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Penning my (Groundhog Day) resignation letter

(7 Posts)
riceandpeas123 Mon 04-Dec-17 01:52:15

So I'm not in a position to quit yet really, but Im so worked up at the moment about my job that I felt I needed to get my anger out on paper (or iPhone notes!!) so that I could sleep. I have an interview next week and another application to go in and I'm praying that one of them comes through as I feel it's completely untenable to go back to work (currently off).

Would be so very tempting to send them what I've written. It's not offensive or anything but it spells out to them exactly where they've let me down and (I believe) discriminated against me and says they've left me with no choice - so a hint of CD.

Buuuuuuut they'll be asked for a reference won't they? So would you even go there?

(PS I'm not counting my chickens, I know I can't do it until/unless something else comes in but I feel like my brain is going to explode so I'm asking anyway!)

daisychain01 Mon 04-Dec-17 03:34:26

Make it one of those letters you write but never send, would be my advice.

You could take things through official channels if, for example you believe you've been discrimated against, on the basis of a protected characteristic, but it's a long arduous process and unless you have strong proof and your PC is something they believe you have a strong case at Tribunal eg disability, race for example) it is more trouble than it's worth. Only you know how much evidence you have.

Definitely don't burn your bridges if you feel it will scupper your chances of a reference, that's worth more.

Revenge is moving forward getting a much better happier job, hopeful on more pay, but mainly being treated well.

SueSueDonahue Mon 04-Dec-17 04:46:38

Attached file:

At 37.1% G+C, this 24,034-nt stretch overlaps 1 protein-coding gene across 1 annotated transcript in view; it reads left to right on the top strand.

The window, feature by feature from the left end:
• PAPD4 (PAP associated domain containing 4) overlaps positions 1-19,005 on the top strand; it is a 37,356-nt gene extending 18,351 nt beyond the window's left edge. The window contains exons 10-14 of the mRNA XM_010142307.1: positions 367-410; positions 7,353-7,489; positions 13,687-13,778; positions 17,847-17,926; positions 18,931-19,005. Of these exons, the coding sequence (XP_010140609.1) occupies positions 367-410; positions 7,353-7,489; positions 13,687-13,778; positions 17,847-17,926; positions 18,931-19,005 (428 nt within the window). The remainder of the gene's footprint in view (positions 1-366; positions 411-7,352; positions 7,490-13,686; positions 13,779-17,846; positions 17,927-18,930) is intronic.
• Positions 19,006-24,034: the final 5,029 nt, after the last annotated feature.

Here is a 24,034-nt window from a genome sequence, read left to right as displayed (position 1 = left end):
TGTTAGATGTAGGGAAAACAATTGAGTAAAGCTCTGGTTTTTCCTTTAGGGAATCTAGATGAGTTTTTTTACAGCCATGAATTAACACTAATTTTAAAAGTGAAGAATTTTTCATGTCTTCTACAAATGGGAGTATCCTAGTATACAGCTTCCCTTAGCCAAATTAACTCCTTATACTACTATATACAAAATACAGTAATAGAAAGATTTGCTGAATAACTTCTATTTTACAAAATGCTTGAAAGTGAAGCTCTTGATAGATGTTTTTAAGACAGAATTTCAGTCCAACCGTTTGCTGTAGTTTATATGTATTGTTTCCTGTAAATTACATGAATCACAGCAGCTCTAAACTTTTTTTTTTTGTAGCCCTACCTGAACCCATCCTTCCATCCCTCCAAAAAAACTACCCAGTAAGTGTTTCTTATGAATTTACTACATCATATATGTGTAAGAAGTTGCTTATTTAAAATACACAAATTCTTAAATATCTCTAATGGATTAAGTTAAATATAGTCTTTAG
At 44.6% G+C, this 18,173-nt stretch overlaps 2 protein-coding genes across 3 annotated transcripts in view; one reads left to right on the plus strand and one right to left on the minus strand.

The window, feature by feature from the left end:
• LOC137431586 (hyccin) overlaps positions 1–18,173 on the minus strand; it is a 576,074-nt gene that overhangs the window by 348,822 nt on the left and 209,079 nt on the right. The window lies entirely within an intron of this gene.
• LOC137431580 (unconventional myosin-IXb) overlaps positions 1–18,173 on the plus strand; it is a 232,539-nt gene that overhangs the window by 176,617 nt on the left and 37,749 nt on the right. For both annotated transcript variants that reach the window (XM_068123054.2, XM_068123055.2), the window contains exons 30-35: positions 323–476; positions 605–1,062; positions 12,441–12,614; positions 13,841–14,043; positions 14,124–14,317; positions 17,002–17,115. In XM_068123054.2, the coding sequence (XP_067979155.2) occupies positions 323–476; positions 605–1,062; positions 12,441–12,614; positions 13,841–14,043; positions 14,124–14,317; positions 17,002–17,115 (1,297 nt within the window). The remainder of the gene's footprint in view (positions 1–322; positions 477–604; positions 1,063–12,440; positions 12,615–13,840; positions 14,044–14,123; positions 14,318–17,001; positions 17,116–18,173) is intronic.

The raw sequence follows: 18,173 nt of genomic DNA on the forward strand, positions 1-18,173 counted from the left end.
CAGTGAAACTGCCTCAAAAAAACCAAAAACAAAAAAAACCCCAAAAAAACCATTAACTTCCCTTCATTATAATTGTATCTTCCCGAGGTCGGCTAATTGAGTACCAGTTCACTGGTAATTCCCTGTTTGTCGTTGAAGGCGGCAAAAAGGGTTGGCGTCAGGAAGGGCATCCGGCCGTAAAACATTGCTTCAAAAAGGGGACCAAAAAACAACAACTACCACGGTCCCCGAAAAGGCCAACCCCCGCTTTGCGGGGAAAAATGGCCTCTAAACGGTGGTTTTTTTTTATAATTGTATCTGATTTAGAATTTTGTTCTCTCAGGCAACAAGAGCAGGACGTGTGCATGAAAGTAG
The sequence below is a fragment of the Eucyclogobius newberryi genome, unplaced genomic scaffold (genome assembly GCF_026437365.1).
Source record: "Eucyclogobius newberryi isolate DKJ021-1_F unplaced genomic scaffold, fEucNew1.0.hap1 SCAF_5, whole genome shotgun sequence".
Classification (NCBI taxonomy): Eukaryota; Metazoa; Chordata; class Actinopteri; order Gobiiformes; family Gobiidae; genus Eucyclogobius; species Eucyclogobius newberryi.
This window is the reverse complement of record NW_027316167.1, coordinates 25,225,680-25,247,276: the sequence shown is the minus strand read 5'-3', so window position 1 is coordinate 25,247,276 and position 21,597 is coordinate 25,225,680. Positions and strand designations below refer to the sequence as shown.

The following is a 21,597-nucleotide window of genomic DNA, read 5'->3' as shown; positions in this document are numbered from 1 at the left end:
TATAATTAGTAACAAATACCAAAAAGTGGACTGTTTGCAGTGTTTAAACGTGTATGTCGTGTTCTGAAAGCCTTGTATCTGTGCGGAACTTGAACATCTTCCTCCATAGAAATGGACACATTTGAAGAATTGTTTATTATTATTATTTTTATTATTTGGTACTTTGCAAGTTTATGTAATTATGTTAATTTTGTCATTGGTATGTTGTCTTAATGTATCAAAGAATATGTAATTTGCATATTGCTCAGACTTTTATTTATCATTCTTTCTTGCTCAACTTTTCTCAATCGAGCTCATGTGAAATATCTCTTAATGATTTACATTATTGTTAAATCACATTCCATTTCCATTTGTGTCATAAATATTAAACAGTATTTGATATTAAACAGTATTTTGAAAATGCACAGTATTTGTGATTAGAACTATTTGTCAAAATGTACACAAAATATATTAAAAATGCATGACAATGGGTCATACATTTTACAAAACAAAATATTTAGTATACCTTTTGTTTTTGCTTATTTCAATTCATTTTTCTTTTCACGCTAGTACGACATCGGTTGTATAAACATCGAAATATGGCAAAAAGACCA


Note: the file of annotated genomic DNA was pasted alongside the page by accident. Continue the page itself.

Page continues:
Write it, but never ever send it. Your actual resignation letter make one sentence long.

Is there any other way you can address the issues?

But please don't do it in your resignation letter.

Good luck with getting out!

WS12 Mon 04-Dec-17 04:50:34

Yes I agree with others as much as you would love to, dont actually send it. As you say they will be your reference, and at the end of the day, once all the dust is settled, and you've got over this(as I'm sure you will) if you've burned any major bridges, that's done forever, there's no going back. So don't send it, and leave on a very professional note.

SandLand Mon 04-Dec-17 04:58:07

Agree with the rest. Write the true one, and burnnut/rip it up.
Then send a brief resignation note when you've got the new job.

hevonbu Mon 04-Dec-17 05:51:12

It's probably best to pretend there are no issues as you might need references far into the future. They won't change because of receiving one angry letter from an employee who is just leaving.

riceandpeas123 Mon 04-Dec-17 08:11:04

Thanks all - it was a reasonably cathartic experience to let it all spill out and whilst part of me wants to spell it out to them I know I shouldn't send that really. They will know why I've left in general terms as there has been some correspondence already though there are a few extra bits in there that support the discrimination side. I am a protected class but not looking to drip feed or make this too specific - this has been helpful thank you x

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